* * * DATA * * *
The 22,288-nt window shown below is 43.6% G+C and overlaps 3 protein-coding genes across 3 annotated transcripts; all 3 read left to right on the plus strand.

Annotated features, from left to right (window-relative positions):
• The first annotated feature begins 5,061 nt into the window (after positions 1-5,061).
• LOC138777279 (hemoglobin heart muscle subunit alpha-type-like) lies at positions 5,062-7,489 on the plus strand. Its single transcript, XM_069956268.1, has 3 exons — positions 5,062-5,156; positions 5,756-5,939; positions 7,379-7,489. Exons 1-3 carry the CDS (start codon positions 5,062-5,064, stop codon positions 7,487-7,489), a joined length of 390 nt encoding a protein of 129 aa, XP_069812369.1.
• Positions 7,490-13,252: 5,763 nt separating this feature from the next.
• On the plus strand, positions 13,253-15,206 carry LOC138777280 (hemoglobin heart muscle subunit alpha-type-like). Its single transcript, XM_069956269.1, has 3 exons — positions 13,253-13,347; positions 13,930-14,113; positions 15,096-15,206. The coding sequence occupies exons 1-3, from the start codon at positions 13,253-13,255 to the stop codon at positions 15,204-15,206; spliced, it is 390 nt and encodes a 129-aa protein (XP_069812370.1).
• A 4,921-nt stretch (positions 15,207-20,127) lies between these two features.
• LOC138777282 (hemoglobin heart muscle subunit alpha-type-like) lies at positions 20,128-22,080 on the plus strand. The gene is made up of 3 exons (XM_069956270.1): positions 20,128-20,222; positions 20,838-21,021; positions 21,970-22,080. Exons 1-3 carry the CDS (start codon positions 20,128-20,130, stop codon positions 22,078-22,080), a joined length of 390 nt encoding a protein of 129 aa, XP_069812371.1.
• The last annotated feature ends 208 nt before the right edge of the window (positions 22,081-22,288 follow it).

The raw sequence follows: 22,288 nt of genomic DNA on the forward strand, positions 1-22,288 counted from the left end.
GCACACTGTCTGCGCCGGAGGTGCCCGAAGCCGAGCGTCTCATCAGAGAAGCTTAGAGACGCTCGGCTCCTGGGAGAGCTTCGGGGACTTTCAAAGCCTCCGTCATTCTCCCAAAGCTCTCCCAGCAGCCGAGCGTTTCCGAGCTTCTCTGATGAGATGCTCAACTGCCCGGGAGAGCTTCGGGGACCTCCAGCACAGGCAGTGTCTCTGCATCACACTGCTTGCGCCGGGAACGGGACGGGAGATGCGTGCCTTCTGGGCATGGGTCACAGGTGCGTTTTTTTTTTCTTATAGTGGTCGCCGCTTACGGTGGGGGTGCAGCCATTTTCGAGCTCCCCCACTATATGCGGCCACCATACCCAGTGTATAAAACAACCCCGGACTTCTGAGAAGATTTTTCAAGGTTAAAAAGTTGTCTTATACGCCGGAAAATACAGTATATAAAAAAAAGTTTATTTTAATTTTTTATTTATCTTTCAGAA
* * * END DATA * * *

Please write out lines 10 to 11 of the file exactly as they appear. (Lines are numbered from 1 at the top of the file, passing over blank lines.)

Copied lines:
The raw sequence follows: 22,288 nt of genomic DNA on the forward strand, positions 1-22,288 counted from the left end.
GCACACTGTCTGCGCCGGAGGTGCCCGAAGCCGAGCGTCTCATCAGAGAAGCTTAGAGACGCTCGGCTCCTGGGAGAGCTTCGGGGACTTTCAAAGCCTCCGTCATTCTCCCAAAGCTCTCCCAGCAGCCGAGCGTTTCCGAGCTTCTCTGATGAGATGCTCAACTGCCCGGGAGAGCTTCGGGGACCTCCAGCACAGGCAGTGTCTCTGCATCACACTGCTTGCGCCGGGAACGGGACGGGAGATGCGTGCCTTCTGGGCATGGGTCACAGGTGCGTTTTTTTTTTCTTATAGTGGTCGCCGCTTACGGTGGGGGTGCAGCCATTTTCGAGCTCCCCCACTATATGCGGCCACCATACCCAGTGTATAAAACAACCCCGGACTTCTGAGAAGATTTTTCAAGGTTAAAAAGTTGTCTTATACGCCGGAAAATACAGTATATAAAAAAAAGTTTATTTTAATTTTTTATTTATCTTTCAGAA